dance, history, political sci-
ence, sociology, Spanish lan-
guage and literature and inten-
sive Spanish. Six-week ses-
sion. July 4-August 12, 1983.
Fully accredited program.
Tuition $400. Room and
board in Mexican home,
$425.
EEC/AA
Write
Guadalajara
Summer School
Robert L. Nugent 205
University of Arizona
Tucson 85721
(602) 626-4729

The Most Sophisticated Training Ground
D
For Nuclear Engineering
Isn't On The Ground.

_ .,...
b
,:
._ _
r,
_ __ - ,

It's on a Navy ship.
The Navy has
more than 1,900
reactor-years of nuclear
power experience -
more than anyone else
in America. The Navy
has the most sophisti-
cated nuclear equip-
ment in the world. And
the Navy operates over half of the nuclear
reactors in America.
With a nuclear program like that, you
know the Navy also offers the most compre-
hensive and sophisticated nuclear training.
Every officer in the Nuclear Navy
completes a full year of graduate level
technical training. Outside the Navy, this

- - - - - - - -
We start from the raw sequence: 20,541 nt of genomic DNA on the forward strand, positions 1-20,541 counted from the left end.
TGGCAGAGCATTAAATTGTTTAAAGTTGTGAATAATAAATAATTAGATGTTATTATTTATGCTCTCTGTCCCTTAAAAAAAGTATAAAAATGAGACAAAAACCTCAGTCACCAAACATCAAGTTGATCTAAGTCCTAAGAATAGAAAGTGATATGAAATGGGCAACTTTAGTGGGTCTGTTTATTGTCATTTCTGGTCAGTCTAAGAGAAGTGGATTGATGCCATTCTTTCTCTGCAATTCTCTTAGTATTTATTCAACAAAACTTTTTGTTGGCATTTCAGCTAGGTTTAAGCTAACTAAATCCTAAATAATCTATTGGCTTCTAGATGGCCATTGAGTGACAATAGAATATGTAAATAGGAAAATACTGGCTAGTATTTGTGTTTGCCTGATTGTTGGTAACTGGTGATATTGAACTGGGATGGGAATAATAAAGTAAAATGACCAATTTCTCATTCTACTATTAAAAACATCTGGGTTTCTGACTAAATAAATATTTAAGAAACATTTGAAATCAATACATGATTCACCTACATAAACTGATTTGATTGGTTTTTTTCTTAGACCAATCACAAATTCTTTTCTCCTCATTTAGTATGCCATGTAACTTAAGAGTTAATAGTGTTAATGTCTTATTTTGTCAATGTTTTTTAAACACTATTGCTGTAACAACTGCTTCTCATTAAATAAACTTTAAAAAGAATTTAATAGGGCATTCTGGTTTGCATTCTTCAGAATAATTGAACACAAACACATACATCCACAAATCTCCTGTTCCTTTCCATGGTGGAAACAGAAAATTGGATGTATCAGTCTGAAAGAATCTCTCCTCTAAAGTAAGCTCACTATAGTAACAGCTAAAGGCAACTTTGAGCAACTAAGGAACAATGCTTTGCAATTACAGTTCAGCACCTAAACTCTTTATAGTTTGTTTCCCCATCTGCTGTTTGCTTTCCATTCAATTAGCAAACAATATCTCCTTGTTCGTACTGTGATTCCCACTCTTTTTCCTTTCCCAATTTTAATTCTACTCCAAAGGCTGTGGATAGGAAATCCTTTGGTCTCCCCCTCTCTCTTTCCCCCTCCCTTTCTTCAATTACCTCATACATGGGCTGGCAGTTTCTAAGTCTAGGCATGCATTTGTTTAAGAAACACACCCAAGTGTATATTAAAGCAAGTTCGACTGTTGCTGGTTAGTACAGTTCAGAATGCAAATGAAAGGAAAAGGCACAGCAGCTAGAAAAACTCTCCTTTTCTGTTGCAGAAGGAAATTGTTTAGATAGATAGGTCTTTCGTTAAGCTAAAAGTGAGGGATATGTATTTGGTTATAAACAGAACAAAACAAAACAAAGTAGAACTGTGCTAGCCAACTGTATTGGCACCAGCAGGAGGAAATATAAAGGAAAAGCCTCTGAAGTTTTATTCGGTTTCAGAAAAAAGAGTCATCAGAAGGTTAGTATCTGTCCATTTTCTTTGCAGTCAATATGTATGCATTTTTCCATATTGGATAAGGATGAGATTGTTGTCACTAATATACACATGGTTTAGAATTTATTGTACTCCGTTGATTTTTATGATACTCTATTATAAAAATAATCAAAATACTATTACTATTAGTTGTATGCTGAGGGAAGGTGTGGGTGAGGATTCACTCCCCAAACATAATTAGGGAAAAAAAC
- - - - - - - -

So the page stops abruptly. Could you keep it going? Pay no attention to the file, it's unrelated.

kind of program would cost you thousands.
In the Navy, you're paid while you learn.
Then, as a nuclear-trained officer, you
supervise highly trained personnel in the

get them fast. Because
in the Navy, as your
knowledge grows, so do
your responsibilities.
Today's Nuclear
Navy is one of the most
challenging and reward-
ing career choices a
man can make. And
that choice can pay off
while you're still in school. Qualified
juniors and seniors earn approximately
$1,000 per month while they finish school.
As a nuclear-trained officer, after 4
years with regular promotions and pay
increases, you can be earning as much as
$40,500. That's on top of a full benefits pack-
age that includes medical and dental care,
and 30 days' vacation earned each year.
As a nuclear-trained officer, you also
earn a place among this nation's most
qualified and respected professionals. So,
if you're majoring in
W 203 math, engineering or
the physical sciences,
ormation about I send in the coupon.
Nuclear Navy. (ON) Find out more about
e Print) . Last the most sophisti-
Apt. cated training ground
Zip I for nuclear engineer-
versity ing. Today's Nuclear
*GPA I Navy.

operation of the most
advanced nuclear
propulsion plants
ever developed. You
get a level of technical
and management
experience unequalled
anywhere else.
You get important
responsibilities and you

NAVY OPPORTUNITY
INFORMATION CEN]
IPO. Box 5000, Clifton, N'
S 'Please send me morei
becoming an officer in th
Name___________
N mFirst (P
Address
| City State.

_E
Y
nfo
e N
leas

I Age tCollege/Uni%
tYear inCollege

Back to Top

© 2020 Regents of the University of Michigan